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Sin. What does this mean? (part II)

26 Aug

Realized no internet access Monday, so here it is today instead….

In Friday’s post, I asked “What makes sin “sin” for God”?  In sum, I stated that the answer was not because sin “destroys relationships”, but because sin was unbelief and unholiness (where holiness = the imitation, born of love and filial fear, of God’s designs, desires, thoughts, words and deeds)

One of the problems with the first answer by itself is that a relationship’s existence is not the indicator of the absence of sin.  Relationships can and do exist and abound where sin abounds. Although God’s love makes all things in creation possible, from a human perspective all relationships – even harmonious ones – are not necessarily based on love.  For example, we all know of relationships that are harmonious – perhaps in working towards a common goal – but are still “strictly professional” (think of an orchestra).  Further, on a smaller scale, some harmony can be attained even though simple notions like the one expressed in this picture (assuming some forgiveness!).

Still – what about those relationships that are based on love?  What about the two non-Christians who fall in love?  Or even the worldly caddy who really does care about the golfer he makes big money from?

Do we not all live and move and have our being in God?  Does Paul not say God fills the hearts of even pagans with joy (Acts 14)?  So, if this is the case, what could be wrong, or incomplete, about such love?  If we changed a) above to “it destroys loving personal relationships”, might that make it an answer worthy to be chosen?

I think we must say “no” here as well, because we are in part talking about a “first article” kind of love – i.e. love that is a residue or continual fallout from creation itself, by the Creator who is love.  This kind of love for neighbor, although something you certainly would like to have in a neighbor (as opposed to the alternatives!), is severely deficient because a) it is not bolstered and informed by an underlying love for the Triune God, and hence its ultimate hope and expression is not the salvation of the whole world – i.e. people’s rescue and growth in eternal life, that is, knowing God through His Son, Jesus Christ (John 17:3), and b) a lack of purity or holiness in fulfilling this love – which of course is supposed to flow through us unhindered from God and for our neighbor.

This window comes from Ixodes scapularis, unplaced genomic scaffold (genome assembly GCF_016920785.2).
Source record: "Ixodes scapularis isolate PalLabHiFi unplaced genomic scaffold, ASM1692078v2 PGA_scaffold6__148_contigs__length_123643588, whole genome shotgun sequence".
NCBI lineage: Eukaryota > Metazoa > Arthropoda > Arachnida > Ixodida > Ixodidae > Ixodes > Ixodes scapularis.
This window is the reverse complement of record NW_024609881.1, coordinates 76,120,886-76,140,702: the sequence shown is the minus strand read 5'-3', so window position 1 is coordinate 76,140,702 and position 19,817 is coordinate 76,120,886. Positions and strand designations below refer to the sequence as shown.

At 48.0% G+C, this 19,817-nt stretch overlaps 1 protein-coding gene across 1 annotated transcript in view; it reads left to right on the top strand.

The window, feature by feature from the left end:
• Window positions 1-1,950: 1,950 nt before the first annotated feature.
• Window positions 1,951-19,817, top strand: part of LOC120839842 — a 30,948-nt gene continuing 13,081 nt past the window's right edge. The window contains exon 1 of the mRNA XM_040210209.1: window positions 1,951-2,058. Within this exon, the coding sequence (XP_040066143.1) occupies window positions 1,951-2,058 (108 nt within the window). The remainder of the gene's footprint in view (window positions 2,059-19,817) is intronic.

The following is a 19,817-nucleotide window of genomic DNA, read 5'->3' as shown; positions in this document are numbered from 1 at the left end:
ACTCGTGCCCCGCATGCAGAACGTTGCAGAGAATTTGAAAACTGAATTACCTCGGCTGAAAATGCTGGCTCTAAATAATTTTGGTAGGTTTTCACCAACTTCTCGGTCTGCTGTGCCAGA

The believer in Christ, on the other hand, lacks the love they should have in the sense of b) above (not a)  But they know God as He reveals Himself to us in Christ, that is, as the friend of sinners who do not love as they ought.

But what if we changed a) above to “it destroys the believer’s relationship with God – and may drive the unbeliever further from Him”.  Perhaps this is the simple definition to serve us?

Maybe.  But what unforeseen dangers might lie within such a definition?  For example, what should we say to a man who feels his relationships are healthy and strong and who is sure he trusts in Jesus Christ, but does not seem to call “sin” what Scripture calls sin?  What if he is content “killing” his old Adam – keeping his flesh down – only by engaging in the good deeds he is convinced are helpful to his neighbor (perhaps to him, the ethics of Aristotle or Kant, for example, is more or less synonymous with “God’s Law”)?  What do we do if such a person insists that they, being baptized, are in Christ and have no need of warning or correction?

Problem, right?  Do not Paul’s words of warning about “another Jesus” (see II Cor. 11) see particularly appropriate here?

Therefore, why not say, in sum, “our relationship with God is based upon the essential righteousness of Christ, sacrificed for us. Within that relationship, God would make us, by His Holy Spirit, also essentially righteous [where we reflect the love of Christ (God)].  This work He begins in our baptisms and brings to a completion in the resurrection.” (a quote from my pastor, who I have “parroted” a bit in this post!)

When we view things this way, we reinforce the need to discuss more specifically what sin looks like.  And I think this means that it will be more difficult to avoid reflecting on and discussing our understandings of the objective nature of God’s revealed Word to us.

Yes, modern philosophers may reject formal “substance ontologies” (i.e. the “nature” or “essence” of things).  But is modern man incapable of understanding such ideas?  I seriously doubt that.

FIN

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Posted by on August 26, 2012 in Uncategorized

 

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